Technological advances are frequently promoted as enabling human freedom and creativity, but the resulting applications often serve very different needs. They may work with the best intentions in mind, but scientists and engineers are rarely in control of how their innovations are applied in the marketplace or on the battlefield. One reason for this disengagement is the widespread perception that researchers toil away at technical problems and have no broader concerns. Our experience in academic and corporate research labs suggests that this idea is completely false.
A representative of the Institute for Applied Autonomy will present the organization's technical work and motivations, and highlight alternative approaches to the science and engineering disciplines for anyone that needs to think beyond the lab.
The Institute for Applied Autonomy was founded in 1998 as an anonymous collective of engineers, designers, artists and activists who are united by the cause of individual and collective self-determination. The group's stated mission is to develop technologies that extend the autonomy of human activists in the performance of real-world, public acts of expression. The results have included an ultra-cute robot designed for targeted distribution of subversive literature and a small tele-operated robot designed for high-speed graffiti deployment from a remote location. The project I-See is a web-based navigation service that allows users to avoid surveillance altogether by providing them with the path of least surveillance to their destination. TXTmob is a cellphone text message broadcasting system that allows users to send messages to huge numbers of other users. TXTmob was used as an organizational technology during several large-scale public events.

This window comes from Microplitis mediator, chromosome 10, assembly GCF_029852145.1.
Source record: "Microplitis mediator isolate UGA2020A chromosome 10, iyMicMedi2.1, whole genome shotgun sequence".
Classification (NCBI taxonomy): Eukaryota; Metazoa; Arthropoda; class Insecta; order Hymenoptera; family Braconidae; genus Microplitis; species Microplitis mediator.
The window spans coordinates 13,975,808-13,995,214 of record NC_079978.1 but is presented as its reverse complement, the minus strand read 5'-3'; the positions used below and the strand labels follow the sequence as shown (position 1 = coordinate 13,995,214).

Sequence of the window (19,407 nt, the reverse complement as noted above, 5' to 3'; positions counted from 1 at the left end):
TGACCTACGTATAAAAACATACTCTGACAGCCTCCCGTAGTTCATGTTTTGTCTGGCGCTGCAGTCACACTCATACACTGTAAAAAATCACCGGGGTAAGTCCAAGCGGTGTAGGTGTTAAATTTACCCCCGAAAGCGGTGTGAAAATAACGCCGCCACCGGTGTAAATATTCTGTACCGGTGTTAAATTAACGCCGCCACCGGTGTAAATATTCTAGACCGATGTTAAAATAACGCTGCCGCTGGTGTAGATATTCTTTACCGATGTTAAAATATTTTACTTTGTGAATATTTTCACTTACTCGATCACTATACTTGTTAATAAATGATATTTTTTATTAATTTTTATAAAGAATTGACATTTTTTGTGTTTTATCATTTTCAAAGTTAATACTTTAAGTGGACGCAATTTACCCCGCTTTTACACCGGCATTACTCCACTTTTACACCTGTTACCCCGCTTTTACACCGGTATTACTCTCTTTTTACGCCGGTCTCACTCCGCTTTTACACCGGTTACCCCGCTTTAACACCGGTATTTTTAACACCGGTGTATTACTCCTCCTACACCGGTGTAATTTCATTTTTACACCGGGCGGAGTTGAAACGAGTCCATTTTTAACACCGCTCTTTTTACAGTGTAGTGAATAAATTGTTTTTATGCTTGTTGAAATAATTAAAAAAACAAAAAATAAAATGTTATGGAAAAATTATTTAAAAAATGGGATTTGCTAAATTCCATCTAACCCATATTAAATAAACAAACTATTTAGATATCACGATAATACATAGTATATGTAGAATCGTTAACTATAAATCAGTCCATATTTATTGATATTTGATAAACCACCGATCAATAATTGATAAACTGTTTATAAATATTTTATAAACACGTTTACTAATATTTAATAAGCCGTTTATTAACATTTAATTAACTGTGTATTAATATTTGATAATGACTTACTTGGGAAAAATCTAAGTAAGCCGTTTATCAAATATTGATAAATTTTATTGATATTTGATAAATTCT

"Enabling the Online Community Through Vertical PSOTs and Automated Adverse Content Delivery Systems"
The increasing popularity of completely virtual workspaces has given rise to an electric new medium, one constantly defining and redefining its own rules. The Internet has established itself as a new form of communication between communities which otherwise would've never existed. In order to survive and thrive in this relatively young technology, one must precariously balance the need for order between the needs of the community
How are the dynamics of virtual communities defined, particularly amongst the developing societal aspects? This talk will discuss the emergence of such virtual communities, the challenges derived from maintaining order in the midst of electronic chaos, and building self-sustaining online neighborhoods developed through word-of-mouth popularity and original content.